Graphic novel cookbook published in Scotland featuring recipes inspired by immigration up for global award

A book filled with a collection of stories and recipes from immigrants living in Scotland to activists, writers and professionals from all over the world has been shortlisted for a global award.

Deborah May and a page from the book Tomorrow's Kitchen

Tomorrow’s Kitchen, which was put together by Glasgow social business Kuche, an organisation working in collaboration with people navigating the UK immigration system, has been nominated for the best cookbook in the world in both the illustration and migrant categories in the Gourmand World Cook Book Awards 2021.

The graphic novel recipe book, published in October last year, was born out of supper clubs and workshops that Kuche’s founder, Deborah May, hosted in the city since she set up the organisation in 2016.

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Incredible stories of loss, political hardship, poverty and immigration from those connected to Kuche have been interpreted into drawings by BAFTA-nominated illustrator Shuangshuang Hao along with a range of recipes and poems.

Deborah May, founder of Kuche in Glasgow picture: Najma Abukar

It is one of just four cookbooks to have been shortlisted in these categories for the global award.

"The idea was to create a graphic novel in a recipe book medium which would share stories from around the world showing connection with food,” Deborah said.

"From stories about a Banana Republic by a Rwandan playwright to a woman speaking about poverty in the fishing community in Aberdeen, the book gives a range of different accounts on food in people’s lives across the globe.”

Andres Blanco, who moved to Glasgow from Venezuela about 11 years ago, is one of the book’s contributors.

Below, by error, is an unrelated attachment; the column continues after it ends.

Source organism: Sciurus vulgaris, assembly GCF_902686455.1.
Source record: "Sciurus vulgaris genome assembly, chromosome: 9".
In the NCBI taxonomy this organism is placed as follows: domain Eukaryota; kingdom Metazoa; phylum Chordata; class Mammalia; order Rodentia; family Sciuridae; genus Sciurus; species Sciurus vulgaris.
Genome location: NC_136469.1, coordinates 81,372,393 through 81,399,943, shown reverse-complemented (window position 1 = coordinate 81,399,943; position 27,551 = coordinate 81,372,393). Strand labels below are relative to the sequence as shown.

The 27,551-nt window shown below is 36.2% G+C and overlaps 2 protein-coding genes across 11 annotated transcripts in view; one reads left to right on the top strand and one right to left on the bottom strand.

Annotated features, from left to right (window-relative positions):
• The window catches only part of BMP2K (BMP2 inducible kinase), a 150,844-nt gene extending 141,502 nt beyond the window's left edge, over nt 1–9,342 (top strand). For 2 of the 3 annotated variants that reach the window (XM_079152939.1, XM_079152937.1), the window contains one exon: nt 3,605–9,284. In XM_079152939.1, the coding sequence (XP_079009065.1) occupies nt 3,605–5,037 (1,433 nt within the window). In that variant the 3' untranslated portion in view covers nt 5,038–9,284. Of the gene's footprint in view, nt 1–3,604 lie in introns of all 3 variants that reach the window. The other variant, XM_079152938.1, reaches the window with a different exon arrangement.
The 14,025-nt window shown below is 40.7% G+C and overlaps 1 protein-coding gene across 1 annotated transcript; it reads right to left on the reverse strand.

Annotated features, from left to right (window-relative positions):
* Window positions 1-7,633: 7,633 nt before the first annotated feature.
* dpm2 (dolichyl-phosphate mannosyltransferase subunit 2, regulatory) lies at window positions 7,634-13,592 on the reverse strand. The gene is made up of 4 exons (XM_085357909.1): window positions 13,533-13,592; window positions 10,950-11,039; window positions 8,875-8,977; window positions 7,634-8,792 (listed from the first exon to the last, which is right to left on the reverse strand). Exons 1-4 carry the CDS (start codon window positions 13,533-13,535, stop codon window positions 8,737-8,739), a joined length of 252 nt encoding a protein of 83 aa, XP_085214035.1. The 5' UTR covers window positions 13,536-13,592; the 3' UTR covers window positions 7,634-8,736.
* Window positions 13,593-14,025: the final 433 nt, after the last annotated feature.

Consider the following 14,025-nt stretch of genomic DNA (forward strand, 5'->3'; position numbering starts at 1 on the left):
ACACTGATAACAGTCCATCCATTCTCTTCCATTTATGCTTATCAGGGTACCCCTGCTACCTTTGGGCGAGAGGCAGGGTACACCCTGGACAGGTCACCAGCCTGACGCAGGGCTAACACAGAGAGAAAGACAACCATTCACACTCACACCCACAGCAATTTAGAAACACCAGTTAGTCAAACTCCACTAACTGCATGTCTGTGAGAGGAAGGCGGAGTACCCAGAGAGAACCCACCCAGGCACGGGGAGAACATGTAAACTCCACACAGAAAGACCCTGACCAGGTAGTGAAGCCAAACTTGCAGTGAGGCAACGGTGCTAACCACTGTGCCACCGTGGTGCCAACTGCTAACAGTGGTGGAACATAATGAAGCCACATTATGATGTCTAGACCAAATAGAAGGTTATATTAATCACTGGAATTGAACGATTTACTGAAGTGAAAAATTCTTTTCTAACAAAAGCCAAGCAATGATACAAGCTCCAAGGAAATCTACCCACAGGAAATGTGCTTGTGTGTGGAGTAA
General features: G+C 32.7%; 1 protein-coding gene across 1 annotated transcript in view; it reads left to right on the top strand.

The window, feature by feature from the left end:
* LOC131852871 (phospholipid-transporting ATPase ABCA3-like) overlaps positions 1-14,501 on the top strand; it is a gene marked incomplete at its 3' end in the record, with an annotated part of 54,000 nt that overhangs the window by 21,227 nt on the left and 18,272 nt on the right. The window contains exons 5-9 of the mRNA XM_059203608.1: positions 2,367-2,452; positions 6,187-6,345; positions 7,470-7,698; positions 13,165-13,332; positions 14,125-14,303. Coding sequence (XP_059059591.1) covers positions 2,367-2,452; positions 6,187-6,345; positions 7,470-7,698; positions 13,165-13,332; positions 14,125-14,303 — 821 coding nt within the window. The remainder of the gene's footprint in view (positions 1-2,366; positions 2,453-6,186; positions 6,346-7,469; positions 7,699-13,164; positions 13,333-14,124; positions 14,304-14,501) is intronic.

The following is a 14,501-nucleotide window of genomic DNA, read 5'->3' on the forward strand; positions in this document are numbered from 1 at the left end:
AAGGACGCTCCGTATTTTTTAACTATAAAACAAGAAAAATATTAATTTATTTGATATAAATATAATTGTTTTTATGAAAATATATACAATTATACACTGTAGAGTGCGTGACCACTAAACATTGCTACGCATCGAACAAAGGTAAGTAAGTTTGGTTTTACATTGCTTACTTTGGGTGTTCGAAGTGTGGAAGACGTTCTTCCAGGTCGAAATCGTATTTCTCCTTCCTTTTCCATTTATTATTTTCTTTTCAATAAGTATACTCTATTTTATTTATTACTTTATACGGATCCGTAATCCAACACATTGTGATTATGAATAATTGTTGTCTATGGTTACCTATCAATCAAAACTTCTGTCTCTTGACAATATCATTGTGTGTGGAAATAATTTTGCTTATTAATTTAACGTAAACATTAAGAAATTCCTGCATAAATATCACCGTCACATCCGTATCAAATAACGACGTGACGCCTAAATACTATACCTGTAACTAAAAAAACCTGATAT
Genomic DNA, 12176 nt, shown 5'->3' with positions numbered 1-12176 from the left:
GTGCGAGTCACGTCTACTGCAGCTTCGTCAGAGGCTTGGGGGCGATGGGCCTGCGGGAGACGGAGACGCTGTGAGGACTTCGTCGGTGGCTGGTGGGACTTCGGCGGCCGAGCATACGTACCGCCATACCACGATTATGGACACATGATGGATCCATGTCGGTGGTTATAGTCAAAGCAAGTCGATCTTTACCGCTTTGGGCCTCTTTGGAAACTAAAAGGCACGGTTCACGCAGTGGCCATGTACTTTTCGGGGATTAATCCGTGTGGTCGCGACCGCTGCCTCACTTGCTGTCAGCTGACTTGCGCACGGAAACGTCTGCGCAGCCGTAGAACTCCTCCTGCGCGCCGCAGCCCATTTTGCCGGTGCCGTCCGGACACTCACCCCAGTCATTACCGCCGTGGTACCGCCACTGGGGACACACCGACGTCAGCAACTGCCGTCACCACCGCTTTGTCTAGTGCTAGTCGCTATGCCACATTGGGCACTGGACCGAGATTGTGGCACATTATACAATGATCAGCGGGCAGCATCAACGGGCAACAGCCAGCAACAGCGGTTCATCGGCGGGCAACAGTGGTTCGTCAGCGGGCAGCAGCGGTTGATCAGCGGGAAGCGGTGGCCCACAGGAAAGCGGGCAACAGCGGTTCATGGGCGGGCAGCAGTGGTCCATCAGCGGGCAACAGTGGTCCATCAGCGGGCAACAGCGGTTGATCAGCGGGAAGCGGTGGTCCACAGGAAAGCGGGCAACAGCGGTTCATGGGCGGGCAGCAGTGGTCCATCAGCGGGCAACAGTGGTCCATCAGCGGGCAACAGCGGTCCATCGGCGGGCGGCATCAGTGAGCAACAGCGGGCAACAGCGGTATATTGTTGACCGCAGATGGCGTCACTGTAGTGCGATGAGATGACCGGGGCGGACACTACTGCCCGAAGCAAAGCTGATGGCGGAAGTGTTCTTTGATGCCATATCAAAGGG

Andres Blanco, one of Tomorrow's Kitchen's contributors picture: Julie Broadfoot

His story draws on a dish he remembers eating in his home country with his family which he calls ‘La Cangrejada’, which translates as ‘Crabfest’, and the difficult years he spent fighting the UK’s immigration system.

"My story is really about the connection I have with this dish and my family,” he said.

"It’s a crab dish in a red sauce with coconut and spices. I have crazy memories as a child of my family tucking into it, using their hands and getting red sauce all over themselves, looking like something out of a zombie film.

"I also talk about my experiences coming over to this country, first to England, then to Scotland.

A page from Tomorrow's Kitchen picture: Kitchen Press

"I consider myself one of the lucky ones, but it wasn’t easy when I arrived and it’s not easy going back to see my family in Venezuela where life is tough.”

Andres won a scholarship to Heriot-Watt to study a masters in renewable energy and now works as a consultant for engineering and consulting business Wood Group.

Tomorrow’s Kitchen was put together during lockdown while Deborah, who is originally from Aberdeenshire, was in New Zealand, Shuangshuang Hao was in Singapore and Emily Dewhurst, who published the book through Kitchen Press, was in Dundee.

Emily said: “There was something wonderful about collaborating with others across the world on this book that draws on people gathering flavours from their homeland.

"I thought it was niche when I first came across it, I didn’t really know what to expect when we published it, but it has really chimed with people.

"Bookshops have really enjoyed stocking it, including Waterstones which sold out recently, and it’s fantastic to hear that it has been shortlisted for this global award.”

The results will be announced at the awards event in Paris on June 5 this summer.

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